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Our skin is a testimonial of all the treatments and vaccines undertaken by us. Many people carry a nickel-sized mark on the upper left arm of the body. It is a clear evidence of the successful smallpox vaccination.
But these scars are not just the evidence of our victory over smallpox. There is much more to it. Scroll down to know the harsh reality behind this scar on our body.
Smallpox is a transmissible viral disease characterized by fever, weakness and skin eruption with pustules that form scabs ultimately leaving scars on the body.
Many people still possess the mark of smallpox vaccine in their arms, but a very few remember the reality behind it. This scar reminds us about those suffering and the pain underwent by thousands of people at the vaccination campus.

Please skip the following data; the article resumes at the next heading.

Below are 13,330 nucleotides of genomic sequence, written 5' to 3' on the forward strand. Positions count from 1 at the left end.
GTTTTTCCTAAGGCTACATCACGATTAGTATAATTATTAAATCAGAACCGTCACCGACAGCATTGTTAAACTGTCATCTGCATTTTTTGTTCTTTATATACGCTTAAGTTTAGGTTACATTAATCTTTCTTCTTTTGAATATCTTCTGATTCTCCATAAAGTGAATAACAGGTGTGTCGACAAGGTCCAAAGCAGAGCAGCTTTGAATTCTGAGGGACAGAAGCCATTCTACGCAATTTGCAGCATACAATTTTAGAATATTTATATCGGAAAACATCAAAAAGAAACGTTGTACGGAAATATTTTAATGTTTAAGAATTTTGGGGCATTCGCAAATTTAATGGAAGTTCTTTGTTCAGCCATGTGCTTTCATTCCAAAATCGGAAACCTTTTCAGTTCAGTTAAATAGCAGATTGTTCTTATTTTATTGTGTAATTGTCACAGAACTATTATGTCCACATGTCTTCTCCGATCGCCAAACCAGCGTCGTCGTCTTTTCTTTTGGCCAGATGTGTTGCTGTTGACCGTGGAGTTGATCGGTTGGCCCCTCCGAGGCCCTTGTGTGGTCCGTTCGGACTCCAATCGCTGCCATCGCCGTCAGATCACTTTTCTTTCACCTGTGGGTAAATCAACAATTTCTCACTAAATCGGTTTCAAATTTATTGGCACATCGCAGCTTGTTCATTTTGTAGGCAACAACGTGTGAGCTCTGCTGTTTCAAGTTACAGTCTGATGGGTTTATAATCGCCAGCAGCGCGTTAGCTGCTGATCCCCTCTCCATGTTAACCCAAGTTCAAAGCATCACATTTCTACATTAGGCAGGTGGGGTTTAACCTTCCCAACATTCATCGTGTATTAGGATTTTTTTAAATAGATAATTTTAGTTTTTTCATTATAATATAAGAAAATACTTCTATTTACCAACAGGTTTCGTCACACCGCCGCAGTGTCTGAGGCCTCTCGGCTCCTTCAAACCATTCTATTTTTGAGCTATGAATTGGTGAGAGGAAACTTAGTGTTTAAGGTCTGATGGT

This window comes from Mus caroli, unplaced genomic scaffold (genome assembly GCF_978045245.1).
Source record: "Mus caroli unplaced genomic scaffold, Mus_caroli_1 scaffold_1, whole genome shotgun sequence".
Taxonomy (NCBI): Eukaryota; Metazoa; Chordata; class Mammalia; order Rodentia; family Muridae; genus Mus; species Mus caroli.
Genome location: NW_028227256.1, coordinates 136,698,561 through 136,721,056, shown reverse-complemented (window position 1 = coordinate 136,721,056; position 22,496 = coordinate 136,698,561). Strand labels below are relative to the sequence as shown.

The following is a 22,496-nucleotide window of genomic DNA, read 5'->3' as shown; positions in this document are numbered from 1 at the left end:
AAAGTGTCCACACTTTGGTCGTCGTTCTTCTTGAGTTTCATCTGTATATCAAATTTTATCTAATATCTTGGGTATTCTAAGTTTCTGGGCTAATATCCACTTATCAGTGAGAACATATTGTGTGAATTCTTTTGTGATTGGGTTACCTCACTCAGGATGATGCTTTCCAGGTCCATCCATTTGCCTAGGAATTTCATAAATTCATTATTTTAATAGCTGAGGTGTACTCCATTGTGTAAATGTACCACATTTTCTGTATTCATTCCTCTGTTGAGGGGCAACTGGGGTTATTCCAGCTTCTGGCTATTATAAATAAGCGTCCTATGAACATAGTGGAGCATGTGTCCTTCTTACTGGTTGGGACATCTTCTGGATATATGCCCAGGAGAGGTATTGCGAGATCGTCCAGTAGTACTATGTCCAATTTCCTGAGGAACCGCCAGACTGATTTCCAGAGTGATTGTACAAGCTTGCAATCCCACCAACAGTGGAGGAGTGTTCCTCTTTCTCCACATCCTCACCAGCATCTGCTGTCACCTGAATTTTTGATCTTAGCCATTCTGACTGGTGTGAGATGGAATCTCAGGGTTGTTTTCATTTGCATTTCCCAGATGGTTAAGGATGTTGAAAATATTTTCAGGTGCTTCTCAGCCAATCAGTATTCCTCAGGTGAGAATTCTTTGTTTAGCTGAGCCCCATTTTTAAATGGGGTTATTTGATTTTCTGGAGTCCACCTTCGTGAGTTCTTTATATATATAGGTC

It also held sociopolitical significance in 1900.
This scar served as a sign of "civilization" and citizenship for the world's immigrants in US.
This scar was even required for admission to schools, offices and public places. Anyone who lacked this scar suffered imprisonment, shotgun quarantine, and forcible immunization.
Ali Maow Maalin was the last person who got infected with smallpox in 1977. World Health Organization arranged for vaccination campaign to eradicate smallpox from the world.
All the countries stopped routine vaccination in 1986.
BCG vaccine is used to provide protection against human tuberculosis.
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